Howdy Modi? The case for a new Indian American resistance movement

The roots of Indian America's conservative politics — and how other Indian diasporas may point to possible alternatives.
November 26, 2019

Indian Prime Minister Narendra Modi with US President Trump at the "Howdy Modi" rally in October. (Photo: Wikipedia Commons)


Earlier this fall, about 50,000 Indian Americans gathered in Houston, Texas to attend the “Howdy Modi” joint rally hosted by President Donald Trump and Indian Prime Minister Narendra Modi. Indian coverage of the event has lauded the spectacle as a demonstration of the nation’s strong relationship.

In the process, Indian and Indian American media outlets conspicuously ignore the fact that Trump terminated India’s preferential trade status and how a crackdown on H-1B visas has adversely affected recent Indian immigrants and emigrant hopefuls, especially women. What is increasingly evident is that Indian Americans, whose population is largely composed of upper caste individuals with visas for skilled workers, are concerned about their theoretical sense of power and belonging in their motherland. This is in spite of how the Modi administration’s right-wing stances are parallel to the white supremacist rhetoric and populist policies being used by the Trump administration toward them and other minorities.

This raises the question: How will upper caste Hindu Indian Americans balance the duality of being a racialized minority here with their buy-in to Indian jingoism that expressly rejects minority rights there?

Meanwhile, Indian diasporas in other multiracial nations have made concerted efforts to organize against the values that the Trump administration propagates. Though the Indian diaspora in the United States is largely comprised of more privileged emigrants, looking at these other communities may reveal possibilities for building resistance here, especially through the leadership of grassroots organizations that are committed to anti-racist work.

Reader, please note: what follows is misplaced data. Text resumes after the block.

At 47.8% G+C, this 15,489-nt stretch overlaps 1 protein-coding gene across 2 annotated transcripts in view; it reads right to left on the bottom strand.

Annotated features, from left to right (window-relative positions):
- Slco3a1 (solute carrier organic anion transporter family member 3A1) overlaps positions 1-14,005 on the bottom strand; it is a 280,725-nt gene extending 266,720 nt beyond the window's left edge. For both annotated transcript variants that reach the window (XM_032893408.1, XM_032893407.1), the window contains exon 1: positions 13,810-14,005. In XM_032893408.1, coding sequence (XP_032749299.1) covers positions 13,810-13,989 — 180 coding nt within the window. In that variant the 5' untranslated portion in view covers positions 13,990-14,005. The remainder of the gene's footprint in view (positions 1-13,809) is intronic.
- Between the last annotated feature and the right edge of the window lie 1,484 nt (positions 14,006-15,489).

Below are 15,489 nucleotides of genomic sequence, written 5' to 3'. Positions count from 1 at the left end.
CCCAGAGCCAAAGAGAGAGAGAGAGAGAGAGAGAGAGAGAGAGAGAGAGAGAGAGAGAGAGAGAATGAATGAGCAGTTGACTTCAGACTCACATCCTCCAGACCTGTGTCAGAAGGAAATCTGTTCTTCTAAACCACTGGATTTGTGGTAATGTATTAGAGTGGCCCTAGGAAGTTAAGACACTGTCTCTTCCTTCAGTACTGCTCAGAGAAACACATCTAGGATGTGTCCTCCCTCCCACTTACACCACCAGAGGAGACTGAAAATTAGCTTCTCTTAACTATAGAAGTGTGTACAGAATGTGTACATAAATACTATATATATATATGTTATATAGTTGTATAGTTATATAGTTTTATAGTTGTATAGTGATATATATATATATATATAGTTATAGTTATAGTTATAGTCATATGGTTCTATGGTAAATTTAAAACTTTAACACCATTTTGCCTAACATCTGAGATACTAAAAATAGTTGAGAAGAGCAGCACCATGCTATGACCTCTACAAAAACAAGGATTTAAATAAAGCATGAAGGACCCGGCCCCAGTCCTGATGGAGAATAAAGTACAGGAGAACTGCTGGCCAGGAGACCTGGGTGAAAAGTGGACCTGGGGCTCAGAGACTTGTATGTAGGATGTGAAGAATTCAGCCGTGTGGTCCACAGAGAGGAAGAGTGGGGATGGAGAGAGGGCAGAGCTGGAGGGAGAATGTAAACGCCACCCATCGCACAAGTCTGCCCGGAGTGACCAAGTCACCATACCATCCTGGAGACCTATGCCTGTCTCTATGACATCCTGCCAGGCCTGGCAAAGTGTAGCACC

Conservative Indian America?


The Indian American diaspora’s broad support for Modi is a reflection of a wide belief that he has brought about a long-awaited change in India’s position on the international stage, both diplomatically and economically.

Modi’s fascist and Hindu-nationalist leadership of the Bharatiya Janata Party (BJP) comes after 49 years of rule by its main opponent, the Indian National Congress (INC). After decades of accusations of scandal, corruption and cronyism, the INC’s Nehru-Gandhi family dynasty was replaced by the BJP in 2014, in the largest voter turnout in the history of Indian general elections. With Modi now in his second term, the BJP’s reign has resulted in a rise in Hindu nationalism, centralizing Brahminical patriarchy, and a firm push downward on the voices of women, religious minorities and low caste citizens in India.